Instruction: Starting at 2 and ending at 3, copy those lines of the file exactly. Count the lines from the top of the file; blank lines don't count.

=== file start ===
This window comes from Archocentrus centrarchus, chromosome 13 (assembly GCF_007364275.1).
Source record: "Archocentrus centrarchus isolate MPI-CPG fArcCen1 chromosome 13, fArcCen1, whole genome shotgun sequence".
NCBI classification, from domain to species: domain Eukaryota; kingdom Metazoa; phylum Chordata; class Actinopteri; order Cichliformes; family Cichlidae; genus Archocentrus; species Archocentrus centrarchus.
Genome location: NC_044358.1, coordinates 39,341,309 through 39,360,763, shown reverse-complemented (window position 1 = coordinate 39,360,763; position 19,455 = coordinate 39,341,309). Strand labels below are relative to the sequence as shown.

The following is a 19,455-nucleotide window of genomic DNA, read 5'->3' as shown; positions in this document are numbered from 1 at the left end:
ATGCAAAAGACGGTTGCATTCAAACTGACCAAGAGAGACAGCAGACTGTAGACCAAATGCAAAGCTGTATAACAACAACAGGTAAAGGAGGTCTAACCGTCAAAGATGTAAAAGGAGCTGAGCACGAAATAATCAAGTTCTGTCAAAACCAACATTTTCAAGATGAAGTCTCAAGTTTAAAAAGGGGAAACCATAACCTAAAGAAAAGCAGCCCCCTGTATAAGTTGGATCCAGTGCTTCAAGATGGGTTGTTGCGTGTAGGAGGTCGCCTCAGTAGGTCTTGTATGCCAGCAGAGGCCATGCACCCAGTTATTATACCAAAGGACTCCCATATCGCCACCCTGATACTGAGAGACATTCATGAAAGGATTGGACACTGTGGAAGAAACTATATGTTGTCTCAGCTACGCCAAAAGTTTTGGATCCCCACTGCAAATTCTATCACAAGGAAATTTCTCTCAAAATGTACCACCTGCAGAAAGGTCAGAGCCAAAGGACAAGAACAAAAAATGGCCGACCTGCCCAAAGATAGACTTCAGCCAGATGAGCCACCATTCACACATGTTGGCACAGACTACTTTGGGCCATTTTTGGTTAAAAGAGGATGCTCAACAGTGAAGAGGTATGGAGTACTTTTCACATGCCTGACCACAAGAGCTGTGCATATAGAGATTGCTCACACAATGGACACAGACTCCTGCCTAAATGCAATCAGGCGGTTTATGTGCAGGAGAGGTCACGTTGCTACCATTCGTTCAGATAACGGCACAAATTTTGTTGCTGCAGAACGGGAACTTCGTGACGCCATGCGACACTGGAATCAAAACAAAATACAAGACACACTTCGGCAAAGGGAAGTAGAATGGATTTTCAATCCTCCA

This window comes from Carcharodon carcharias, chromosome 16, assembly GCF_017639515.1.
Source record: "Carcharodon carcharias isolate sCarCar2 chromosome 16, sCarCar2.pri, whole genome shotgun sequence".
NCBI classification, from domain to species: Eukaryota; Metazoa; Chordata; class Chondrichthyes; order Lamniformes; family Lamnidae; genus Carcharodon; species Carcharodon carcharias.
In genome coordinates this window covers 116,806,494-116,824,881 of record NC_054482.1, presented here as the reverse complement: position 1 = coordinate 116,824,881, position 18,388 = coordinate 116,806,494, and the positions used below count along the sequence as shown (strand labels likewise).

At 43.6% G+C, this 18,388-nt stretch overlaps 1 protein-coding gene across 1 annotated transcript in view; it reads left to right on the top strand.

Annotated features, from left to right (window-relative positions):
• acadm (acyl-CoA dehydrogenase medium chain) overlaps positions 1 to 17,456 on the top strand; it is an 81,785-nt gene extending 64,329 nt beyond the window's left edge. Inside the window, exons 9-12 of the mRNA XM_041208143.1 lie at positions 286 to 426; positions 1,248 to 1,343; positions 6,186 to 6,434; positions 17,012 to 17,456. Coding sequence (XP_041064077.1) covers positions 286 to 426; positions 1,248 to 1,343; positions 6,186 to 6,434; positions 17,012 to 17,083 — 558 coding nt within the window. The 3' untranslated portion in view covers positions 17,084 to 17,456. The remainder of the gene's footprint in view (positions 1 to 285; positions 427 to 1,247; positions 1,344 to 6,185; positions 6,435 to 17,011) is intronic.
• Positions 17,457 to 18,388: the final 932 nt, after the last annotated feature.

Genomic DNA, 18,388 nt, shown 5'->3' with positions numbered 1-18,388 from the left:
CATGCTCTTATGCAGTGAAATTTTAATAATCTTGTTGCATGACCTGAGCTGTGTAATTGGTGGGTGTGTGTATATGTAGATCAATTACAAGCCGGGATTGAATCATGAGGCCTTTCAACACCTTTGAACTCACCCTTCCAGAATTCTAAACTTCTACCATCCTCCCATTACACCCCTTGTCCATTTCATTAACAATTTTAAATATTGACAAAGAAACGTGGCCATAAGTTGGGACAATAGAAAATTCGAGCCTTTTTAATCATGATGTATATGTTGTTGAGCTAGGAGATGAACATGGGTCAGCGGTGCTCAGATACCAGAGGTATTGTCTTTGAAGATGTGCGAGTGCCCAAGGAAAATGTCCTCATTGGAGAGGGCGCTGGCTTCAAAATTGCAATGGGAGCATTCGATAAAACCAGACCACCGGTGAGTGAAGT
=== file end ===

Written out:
Source record: "Archocentrus centrarchus isolate MPI-CPG fArcCen1 chromosome 13, fArcCen1, whole genome shotgun sequence".
NCBI classification, from domain to species: domain Eukaryota; kingdom Metazoa; phylum Chordata; class Actinopteri; order Cichliformes; family Cichlidae; genus Archocentrus; species Archocentrus centrarchus.